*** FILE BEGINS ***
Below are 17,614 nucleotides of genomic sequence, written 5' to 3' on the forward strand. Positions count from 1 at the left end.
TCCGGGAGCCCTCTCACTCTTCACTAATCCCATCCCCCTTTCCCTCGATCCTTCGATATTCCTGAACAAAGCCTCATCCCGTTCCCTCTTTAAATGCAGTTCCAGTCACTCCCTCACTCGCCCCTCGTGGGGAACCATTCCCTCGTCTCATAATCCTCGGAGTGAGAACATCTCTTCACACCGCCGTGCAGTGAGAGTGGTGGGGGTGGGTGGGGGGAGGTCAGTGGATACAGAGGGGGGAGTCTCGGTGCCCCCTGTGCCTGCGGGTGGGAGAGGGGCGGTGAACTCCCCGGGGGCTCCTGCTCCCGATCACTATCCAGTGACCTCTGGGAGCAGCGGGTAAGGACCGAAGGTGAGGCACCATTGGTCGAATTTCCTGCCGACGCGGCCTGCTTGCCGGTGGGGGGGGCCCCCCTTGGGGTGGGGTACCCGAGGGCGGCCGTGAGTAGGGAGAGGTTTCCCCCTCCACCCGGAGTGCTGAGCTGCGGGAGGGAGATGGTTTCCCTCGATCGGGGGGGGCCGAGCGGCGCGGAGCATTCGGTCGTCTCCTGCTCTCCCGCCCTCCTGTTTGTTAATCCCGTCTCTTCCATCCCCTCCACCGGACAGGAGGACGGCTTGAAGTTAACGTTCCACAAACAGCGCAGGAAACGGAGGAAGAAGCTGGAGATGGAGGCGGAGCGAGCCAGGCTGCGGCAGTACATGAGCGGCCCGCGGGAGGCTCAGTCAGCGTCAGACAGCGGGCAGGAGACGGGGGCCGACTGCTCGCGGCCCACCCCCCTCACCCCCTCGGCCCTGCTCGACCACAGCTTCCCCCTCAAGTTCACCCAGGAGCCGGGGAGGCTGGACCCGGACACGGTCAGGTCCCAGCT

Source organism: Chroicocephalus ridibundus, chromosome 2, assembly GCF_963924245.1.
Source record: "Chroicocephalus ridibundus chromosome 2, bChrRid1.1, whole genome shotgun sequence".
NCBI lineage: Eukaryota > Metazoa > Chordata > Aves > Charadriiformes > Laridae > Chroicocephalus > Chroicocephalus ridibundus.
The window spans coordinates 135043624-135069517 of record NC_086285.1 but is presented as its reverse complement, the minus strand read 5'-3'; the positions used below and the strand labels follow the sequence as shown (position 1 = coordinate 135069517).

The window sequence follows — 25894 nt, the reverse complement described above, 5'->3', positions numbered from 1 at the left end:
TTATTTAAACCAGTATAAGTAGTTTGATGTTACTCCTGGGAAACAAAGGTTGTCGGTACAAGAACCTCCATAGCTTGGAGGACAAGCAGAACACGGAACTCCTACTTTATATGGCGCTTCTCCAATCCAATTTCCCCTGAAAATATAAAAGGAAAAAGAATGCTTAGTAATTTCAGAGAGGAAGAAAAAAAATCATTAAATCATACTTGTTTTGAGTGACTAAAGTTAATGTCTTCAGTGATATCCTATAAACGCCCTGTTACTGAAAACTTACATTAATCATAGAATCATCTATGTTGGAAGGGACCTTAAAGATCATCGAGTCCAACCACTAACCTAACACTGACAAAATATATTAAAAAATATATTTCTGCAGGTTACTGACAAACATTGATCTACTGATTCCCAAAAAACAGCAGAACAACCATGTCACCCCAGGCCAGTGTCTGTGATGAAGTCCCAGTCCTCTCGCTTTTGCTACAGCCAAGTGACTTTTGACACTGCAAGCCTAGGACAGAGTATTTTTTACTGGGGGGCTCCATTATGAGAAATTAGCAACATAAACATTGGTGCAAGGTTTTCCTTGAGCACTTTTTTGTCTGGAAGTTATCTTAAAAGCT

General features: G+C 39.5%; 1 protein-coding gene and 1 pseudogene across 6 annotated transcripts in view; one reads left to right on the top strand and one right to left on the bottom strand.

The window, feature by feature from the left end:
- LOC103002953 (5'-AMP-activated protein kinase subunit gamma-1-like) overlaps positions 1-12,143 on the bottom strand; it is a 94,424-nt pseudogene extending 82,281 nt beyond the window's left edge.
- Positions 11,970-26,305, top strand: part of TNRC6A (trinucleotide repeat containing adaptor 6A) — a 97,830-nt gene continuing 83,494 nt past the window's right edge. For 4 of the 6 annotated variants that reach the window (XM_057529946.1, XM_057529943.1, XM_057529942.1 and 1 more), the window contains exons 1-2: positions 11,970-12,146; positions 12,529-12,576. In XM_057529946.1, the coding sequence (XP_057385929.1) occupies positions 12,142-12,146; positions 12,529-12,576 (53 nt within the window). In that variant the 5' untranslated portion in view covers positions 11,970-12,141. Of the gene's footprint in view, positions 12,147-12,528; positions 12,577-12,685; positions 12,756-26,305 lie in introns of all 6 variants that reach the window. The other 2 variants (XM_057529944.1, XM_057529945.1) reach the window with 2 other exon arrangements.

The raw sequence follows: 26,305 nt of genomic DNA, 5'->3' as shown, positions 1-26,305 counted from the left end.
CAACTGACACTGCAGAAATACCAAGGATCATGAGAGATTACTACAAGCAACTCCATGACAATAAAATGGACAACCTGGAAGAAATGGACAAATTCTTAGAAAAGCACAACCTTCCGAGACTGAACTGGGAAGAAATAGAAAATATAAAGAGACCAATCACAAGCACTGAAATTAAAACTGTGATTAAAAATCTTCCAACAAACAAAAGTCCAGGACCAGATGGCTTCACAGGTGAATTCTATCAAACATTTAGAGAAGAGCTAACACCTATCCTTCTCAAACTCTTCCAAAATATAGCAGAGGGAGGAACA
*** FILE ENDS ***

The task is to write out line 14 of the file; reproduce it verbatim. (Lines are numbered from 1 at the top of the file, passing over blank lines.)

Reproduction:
CAACTGACACTGCAGAAATACCAAGGATCATGAGAGATTACTACAAGCAACTCCATGACAATAAAATGGACAACCTGGAAGAAATGGACAAATTCTTAGAAAAGCACAACCTTCCGAGACTGAACTGGGAAGAAATAGAAAATATAAAGAGACCAATCACAAGCACTGAAATTAAAACTGTGATTAAAAATCTTCCAACAAACAAAAGTCCAGGACCAGATGGCTTCACAGGTGAATTCTATCAAACATTTAGAGAAGAGCTAACACCTATCCTTCTCAAACTCTTCCAAAATATAGCAGAGGGAGGAACA